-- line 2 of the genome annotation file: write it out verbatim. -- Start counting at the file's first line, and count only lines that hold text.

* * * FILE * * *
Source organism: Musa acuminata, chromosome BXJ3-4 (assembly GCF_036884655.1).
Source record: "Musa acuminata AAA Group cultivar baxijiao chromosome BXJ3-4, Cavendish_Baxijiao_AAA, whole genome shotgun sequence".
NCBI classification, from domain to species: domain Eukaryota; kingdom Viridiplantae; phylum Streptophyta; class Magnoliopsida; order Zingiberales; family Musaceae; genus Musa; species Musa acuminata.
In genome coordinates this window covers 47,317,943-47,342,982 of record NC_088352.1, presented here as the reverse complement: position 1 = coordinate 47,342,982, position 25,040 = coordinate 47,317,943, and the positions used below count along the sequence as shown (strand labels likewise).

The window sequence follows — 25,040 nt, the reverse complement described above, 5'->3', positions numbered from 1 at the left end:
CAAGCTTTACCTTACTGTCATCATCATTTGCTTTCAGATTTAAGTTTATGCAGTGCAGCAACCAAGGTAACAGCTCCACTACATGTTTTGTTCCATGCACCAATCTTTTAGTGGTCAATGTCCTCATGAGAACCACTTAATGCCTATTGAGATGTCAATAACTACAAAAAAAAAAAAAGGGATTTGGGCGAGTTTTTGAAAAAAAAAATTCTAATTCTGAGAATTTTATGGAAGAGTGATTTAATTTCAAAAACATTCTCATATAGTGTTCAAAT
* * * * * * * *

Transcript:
Source record: "Musa acuminata AAA Group cultivar baxijiao chromosome BXJ3-4, Cavendish_Baxijiao_AAA, whole genome shotgun sequence".